Phillies Face Reality, Re-Sign Realmuto

On Tuesday afternoon, the Phillies answered one of the biggest questions of their offseason in decidedly positive fashion, reportedly coming to terms with J.T. Realmuto on a five-year, $115.5 million contract. A physical is still pending, but the contract will keep Realmuto in Philly until the end of the 2025 season assuming all goes well. The number-one free agent in our offseason top 50, Realmuto’s signing removes the best option for anyone looking to make a race-changing upgrade at catcher.

It’s hard to overstate Realmuto’s importance to the Phillies. Indeed, his presence is so crucial that if Philadelphia were for some reason only able to retain one of him or Bryce Harper, I’d have to choose Realmuto, a two-time All-Star who has led the team in WAR over the last two seasons. Harper’s a very fine player and will likely still be in baseball years after Realmuto retires, but the short-term alternatives behind the plate looked bleak if the organization had had to scramble for a Plan B. There’s no combination of Andrew Knapp, Rafael Marchan, and non-roster invitee Christian Bethancourt that would have given the Phillies a fighting chance to avoid being near the bottom of the league at the position. Nor would the free agent options have provided a panacea; James McCann, Jason Castro, and Kurt Suzuki are already gone, and Yadier Molina is ancient.

Catchers by WAR, 2016-2020
Name G AVG OBP SLG wRC+ WAR
Yasmani Grandal 594 .240 .347 .463 118 21.5
J.T. Realmuto 595 .282 .336 .466 114 18.9
Buster Posey 505 .289 .363 .416 110 15.5
Tyler Flowers 371 .251 .349 .408 102 11.9
Gary Sánchez 419 .237 .321 .503 117 11.3
Yadier Molina 561 .278 .324 .421 99 10.0
Willson Contreras 493 .265 .351 .463 116 10.0
Mike Zunino 410 .206 .283 .425 92 8.6
Christian Vázquez 421 .262 .309 .402 84 8.4
Russell Martin 401 .218 .338 .367 96 8.0
Martín Maldonado 485 .217 .296 .365 78 7.9
Wilson Ramos 492 .290 .341 .456 113 7.7
Jason Castro 348 .220 .317 .385 91 7.0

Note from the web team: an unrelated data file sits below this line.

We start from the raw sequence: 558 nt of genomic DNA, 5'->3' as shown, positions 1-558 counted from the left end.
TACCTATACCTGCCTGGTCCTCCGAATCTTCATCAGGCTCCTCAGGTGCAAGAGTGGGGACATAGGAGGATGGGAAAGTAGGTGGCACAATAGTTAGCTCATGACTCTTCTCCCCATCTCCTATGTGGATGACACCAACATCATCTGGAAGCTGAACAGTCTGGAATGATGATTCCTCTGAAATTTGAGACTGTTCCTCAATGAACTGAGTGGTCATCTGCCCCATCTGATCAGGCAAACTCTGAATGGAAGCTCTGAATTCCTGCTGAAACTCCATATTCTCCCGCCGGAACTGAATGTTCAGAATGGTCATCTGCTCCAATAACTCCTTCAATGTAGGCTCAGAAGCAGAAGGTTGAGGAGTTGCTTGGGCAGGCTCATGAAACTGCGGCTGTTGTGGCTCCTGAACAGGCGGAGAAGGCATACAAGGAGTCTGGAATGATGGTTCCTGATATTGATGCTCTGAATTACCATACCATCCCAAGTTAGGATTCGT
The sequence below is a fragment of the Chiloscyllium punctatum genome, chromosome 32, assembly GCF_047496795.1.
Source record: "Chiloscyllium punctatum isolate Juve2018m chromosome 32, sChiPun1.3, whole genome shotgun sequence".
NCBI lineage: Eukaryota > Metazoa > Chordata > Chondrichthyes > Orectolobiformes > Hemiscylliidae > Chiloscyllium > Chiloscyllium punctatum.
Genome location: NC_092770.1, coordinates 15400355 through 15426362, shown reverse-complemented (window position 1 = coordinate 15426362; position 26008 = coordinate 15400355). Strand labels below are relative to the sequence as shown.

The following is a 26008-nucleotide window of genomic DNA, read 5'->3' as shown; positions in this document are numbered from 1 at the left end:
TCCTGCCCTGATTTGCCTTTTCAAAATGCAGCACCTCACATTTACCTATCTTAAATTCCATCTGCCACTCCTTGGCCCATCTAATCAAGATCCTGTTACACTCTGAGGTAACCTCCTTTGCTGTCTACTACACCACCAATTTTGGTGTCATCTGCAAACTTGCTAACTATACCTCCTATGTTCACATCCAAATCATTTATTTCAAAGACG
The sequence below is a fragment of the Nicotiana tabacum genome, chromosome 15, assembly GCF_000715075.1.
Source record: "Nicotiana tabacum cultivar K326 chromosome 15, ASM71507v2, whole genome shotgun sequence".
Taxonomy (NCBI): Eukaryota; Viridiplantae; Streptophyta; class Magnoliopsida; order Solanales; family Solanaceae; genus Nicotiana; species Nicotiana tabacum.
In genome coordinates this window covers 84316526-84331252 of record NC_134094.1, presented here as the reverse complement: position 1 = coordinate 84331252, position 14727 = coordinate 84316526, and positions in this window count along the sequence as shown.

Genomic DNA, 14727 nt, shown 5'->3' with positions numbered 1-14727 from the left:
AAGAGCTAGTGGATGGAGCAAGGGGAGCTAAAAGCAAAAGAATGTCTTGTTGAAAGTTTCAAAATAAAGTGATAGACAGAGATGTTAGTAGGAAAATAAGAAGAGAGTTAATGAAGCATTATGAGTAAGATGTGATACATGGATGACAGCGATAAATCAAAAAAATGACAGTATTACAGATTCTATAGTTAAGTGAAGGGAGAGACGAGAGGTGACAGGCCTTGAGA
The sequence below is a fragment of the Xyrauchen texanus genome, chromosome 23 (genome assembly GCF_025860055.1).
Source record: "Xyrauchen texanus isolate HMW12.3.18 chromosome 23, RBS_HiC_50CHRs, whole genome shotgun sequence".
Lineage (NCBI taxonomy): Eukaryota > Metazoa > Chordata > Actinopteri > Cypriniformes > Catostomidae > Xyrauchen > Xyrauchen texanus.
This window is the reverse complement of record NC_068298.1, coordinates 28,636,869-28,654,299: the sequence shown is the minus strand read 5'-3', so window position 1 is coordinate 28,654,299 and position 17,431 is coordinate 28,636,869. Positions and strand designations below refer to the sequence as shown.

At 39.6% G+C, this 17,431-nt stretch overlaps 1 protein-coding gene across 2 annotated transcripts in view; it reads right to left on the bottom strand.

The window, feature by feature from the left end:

Francisco Cervelli 350 .252 .359 .375 103 6.0
Roberto Pérez 347 .205 .293 .357 71 5.9
Travis d’Arnaud 338 .258 .315 .426 98 5.6
Brian McCann 375 .239 .324 .408 96 5.5
Austin Hedges 356 .202 .260 .370 65 5.1
Omar Narváez 393 .267 .355 .398 108 4.9
Manny Piña 329 .257 .319 .409 92 4.9

Since Realmuto’s .303/.343/.428 breakout in 2016, only Yasmani Grandal ranks higher in WAR. WAR isn’t perfect, of course, but only Buster Posey is within shouting distance. Given that Posey is four years older and already showing signs of significant decline, I doubt many would dispute that Realmuto is a top-two catcher league-wide going into this season.

ZiPS Projection – J.T. Realmuto
Year BA OBP SLG AB R H 2B 3B HR RBI BB SO SB OPS+ DR WAR
2021 .272 .333 .490 518 84 141 29 3 26 98 40 125 8 114 4 4.1
2022 .270 .332 .490 482 77 130 28 3 24 90 38 116 7 114 3 3.7
2023 .266 .327 .475 463 72 123 25 3 22 84 36 111 7 109 2 3.2
2024 .262 .322 .457 442 67 116 23 3 19 76 33 103 6 103 1 2.6
2025 .256 .316 .433 418 60 107 20 3 16 67 30 93 5 96 0 1.9

ZiPS 2021 Percentiles – J.T. Realmuto
Percentile BA OBP SLG AB R H 2B 3B HR RBI BB SO SB OPS+ WAR
90% .290 .359 .586 510 91 148 33 5 36 118 48 102 15 144 6.3
80% .285 .350 .548 513 89 146 31 4 32 110 45 110 11 133 5.5
70% .282 .345 .526 515 87 145 30 3 30 107 43 115 10 126 5.0
60% .277 .338 .513 517 86 143 29 3 29 103 41 120 9 121 4.6
50% .272 .333 .490 518 84 141 29 3 26 98 40 125 8 114 4.1
40% .268 .327 .478 519 83 139 28 3 25 96 39 129 7 110 3.9
30% .265 .324 .456 520 81 138 26 2 23 92 38 134 6 103 3.4
20% .262 .319 .439 522 80 137 25 2 21 87 36 140 6 98 3.0
10% .258 .312 .418 524 78 135 23 2 19 84 34 150 3 91 2.5

I have been using $7 million per win in my projections this offseason, a decline from previous estimations given the financial uncertainty facing baseball, with 4% yearly growth. With this assumption, ZiPS would project Realmuto to receive a $116.2 million contract, within a million bucks of the actual $115.5 number.

The contract appears to be mostly straight-up meat-and-potatoes, with no buyouts, team options, incentives, or opt-out seasons. The only bits of garnish are the assignment fee, intended as a minor speed bump if the Phillies want to trade Realmuto, and the deferred 2021 salary. The deferred money reduces the present value of the contract by about $1.5 million, as a back-of-envelope calculation, and has the additional benefit, for the Phillies, of shifting costs to a season that (hopefully) will take place in a normal world with people able to attend games in person.

Yes, Realmuto’s new deal is for considerably more than Grandal received (four years, $73 million), but there are a couple caveats involved. Grandal was a year older when he signed, though that year is a bigger deal than it might initially sound; Realmuto’s projected five-year deal goes from $116.2 million to $101.2 million if I tell ZiPS that he was born in 1990 instead of 1991. And when it comes down to it, Grandal was simply a great deal for the White Sox.

ZiPS Projection – Yasmani Grandal (Pre-2020)
Year BA OBP SLG AB R H 2B 3B HR RBI BB SO SB OPS+ DR WAR
2020 .241 .373 .477 449 69 108 20 1 28 83 94 130 3 133 8 4.7
2021 .239 .368 .471 431 64 103 20 1 26 78 87 123 3 131 7 4.3
2022 .237 .363 .461 414 59 98 19 1 24 72 81 114 3 127 6 3.8